Bursting back into TV schedules with all the vigour of a crazed knifeman pouncing from under a bed, Silent Witness returned for its 15th series last Sunday night. Almost seven million bums perched on the edges of seats to watch as po-faced pathologist Nikki Alexander (Emilia Fox) wandered about feeling angsty and prodding corpses.
In episode one, a crispy 27-year-old was found reclining in the burnt out shell of a bedroom, while a small boy was discovered frozen in asphyxiated hell and an old man slowly rotted on the stairs. The models and makeup are seriously impressive and put many of its peersâ efforts to replicate gruesome deaths to shame. The ânew Silent Witness showsÂ Luther and Whitechapel how to do grislyâ?, trumpeted The Mirrorâs Jim Shelley.Â Evidently the show has been exempted from BBC cuts to âDisfigured Dead Blondes.
But cremated corpses and blood-soaked stairwells have become the showâs strongest suit by far more than a festering fingerâs width.
Within five minutes, the death count was within reach of Japanâs tsunami toll and there were enough bewildering plot threads to have you questioning whether it was all just a bad dream. Pinch me, Nikki Alexander. PINCH ME.
So death-obsessed has the show become, that the writers appear to have allowed the assembled team of investigators/ pathologists become just as lifeless as the slab-bound victims. âIf only a remotely believable plot twist could render Emilia Fox headless and pumping blood from an exposed artery for the rest of the seriesâ?, we suspect an insider heard BBC bosses grumbling. Viewers might all be hiding behind cushions – and the grisly murders might be spectacular – but the showâs central characters have been reduced to little more than unfathomably angst-ridden plot propellants.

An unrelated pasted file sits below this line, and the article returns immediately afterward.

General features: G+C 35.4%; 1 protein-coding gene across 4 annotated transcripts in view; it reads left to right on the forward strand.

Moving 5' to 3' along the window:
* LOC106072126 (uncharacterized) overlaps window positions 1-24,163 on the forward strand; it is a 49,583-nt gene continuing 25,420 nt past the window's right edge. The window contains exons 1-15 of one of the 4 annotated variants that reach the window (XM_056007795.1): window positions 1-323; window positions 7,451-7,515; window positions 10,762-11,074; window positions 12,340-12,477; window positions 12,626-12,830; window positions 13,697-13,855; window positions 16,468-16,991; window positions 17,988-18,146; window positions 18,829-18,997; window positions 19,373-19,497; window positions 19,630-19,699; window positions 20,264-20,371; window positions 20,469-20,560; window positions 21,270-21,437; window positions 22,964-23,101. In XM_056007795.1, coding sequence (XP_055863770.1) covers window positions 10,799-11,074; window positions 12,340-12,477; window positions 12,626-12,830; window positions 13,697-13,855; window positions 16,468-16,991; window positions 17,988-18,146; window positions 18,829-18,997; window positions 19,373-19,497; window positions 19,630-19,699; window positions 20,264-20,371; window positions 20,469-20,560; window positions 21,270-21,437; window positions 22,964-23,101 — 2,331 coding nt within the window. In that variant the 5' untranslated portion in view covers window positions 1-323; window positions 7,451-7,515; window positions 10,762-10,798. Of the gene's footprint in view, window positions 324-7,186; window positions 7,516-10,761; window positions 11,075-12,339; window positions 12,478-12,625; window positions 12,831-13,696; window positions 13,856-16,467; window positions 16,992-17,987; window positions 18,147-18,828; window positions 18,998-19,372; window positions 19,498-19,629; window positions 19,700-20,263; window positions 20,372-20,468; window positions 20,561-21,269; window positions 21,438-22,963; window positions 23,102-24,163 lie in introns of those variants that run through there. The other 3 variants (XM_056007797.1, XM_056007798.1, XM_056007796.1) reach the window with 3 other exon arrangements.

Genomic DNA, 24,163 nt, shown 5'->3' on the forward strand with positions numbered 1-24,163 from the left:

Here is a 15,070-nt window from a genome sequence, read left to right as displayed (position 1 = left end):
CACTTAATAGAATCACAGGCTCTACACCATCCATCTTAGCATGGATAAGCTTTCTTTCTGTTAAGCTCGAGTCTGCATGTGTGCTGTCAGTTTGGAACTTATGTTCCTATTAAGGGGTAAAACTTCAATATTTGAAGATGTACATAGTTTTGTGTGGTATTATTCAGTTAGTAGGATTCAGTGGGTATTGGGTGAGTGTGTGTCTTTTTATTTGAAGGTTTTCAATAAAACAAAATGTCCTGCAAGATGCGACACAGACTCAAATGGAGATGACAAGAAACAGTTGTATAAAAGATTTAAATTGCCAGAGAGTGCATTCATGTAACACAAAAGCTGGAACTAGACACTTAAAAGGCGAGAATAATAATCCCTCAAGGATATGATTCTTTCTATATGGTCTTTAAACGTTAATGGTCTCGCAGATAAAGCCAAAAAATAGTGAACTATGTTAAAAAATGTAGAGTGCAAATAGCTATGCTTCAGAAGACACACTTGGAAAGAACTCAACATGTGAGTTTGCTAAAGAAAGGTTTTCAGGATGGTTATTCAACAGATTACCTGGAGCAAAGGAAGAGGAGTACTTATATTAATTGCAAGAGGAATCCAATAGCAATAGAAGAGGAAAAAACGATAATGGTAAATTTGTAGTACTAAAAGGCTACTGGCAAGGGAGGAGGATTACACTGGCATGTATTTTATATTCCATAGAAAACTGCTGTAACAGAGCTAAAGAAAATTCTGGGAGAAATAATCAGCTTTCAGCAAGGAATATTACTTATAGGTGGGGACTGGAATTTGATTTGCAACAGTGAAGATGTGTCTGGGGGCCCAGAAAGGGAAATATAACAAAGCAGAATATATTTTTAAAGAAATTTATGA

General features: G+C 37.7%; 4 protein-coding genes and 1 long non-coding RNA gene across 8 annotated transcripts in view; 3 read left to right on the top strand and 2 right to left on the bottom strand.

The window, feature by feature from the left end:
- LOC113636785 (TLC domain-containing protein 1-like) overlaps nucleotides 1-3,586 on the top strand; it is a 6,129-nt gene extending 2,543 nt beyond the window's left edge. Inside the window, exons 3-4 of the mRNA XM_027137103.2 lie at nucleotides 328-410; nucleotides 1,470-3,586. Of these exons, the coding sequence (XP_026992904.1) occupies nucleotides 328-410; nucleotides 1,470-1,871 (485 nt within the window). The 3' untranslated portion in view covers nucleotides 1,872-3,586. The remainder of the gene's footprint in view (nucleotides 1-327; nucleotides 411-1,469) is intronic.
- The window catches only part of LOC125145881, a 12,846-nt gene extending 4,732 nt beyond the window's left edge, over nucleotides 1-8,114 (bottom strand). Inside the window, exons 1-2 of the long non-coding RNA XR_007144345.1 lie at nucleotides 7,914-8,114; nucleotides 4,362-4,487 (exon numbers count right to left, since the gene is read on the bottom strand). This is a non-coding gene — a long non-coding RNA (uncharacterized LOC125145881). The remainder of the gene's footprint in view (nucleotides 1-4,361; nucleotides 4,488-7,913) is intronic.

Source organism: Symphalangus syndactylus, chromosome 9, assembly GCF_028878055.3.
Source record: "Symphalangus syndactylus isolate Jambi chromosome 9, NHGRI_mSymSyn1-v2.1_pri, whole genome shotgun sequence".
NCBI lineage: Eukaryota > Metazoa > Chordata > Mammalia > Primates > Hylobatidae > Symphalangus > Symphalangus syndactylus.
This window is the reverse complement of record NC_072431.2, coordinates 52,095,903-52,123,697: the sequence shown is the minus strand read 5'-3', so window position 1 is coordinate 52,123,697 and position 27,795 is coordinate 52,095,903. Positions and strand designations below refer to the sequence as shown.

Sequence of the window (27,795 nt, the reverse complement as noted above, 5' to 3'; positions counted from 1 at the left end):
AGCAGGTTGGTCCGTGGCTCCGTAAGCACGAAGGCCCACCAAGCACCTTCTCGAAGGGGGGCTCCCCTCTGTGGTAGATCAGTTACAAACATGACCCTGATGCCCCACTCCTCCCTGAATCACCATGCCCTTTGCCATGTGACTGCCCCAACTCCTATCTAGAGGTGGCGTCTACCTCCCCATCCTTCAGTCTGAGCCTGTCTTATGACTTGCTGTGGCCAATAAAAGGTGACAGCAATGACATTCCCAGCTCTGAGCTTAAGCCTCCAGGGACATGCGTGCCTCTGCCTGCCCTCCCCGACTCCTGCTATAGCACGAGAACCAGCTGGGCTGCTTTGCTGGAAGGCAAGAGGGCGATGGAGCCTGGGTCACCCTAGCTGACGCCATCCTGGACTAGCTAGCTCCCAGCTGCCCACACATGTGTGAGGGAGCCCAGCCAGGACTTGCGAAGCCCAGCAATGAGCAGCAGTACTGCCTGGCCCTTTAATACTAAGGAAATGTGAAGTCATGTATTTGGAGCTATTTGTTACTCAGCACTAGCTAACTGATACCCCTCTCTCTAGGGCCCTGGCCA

A muted grey colour scheme and oppressive dundering soundtrack both appear to have been lifted from an American cousin of the CSI variety. And the show is beginning to bear more than just a passing resemblance to the transatlantic murder melodrama in content as well as style. Last weekâs plotline practically promoted forensic pathologistsâ do-goodery to the celestial climes of martyrdom, despite the best efforts of beastly blame-shifting police (who turned out to be the perps). It is perhaps no surprise to hear that Silent Witness has amassed a huge American fanbase.
And the eternally furrowed brows of each and every investigator provide little relief from the sombre styling and befuddling plots. Even a brief scripted attempt at some firey flirting was extinguished by the po-faced delivery of a âthorough debriefingâ? euphemism by Harry (Tom Ward).
It is a surely a grim state of affairs when the arrival of another battered corpse lifts the mood of a drama.
But for all its flaws, there is little arguing with an audience of seven million on the debut night of its umpteenth run and a further five million dragged in on its Monday night climax. Perhaps rather symbolically, the second part of the first Silent Witness instalment of the year brought ITV1âs comparatively mumsy cop drama, Scott and Bailey, to its Next-clad knees.
This show is great at scaring the bejesus out of unsuspecting viewers, that is not in question. But it is certainly not the rich character study offered by some delving cop dramas of yesteryear…*nostalgically Googles images of Robbie Coltrane*.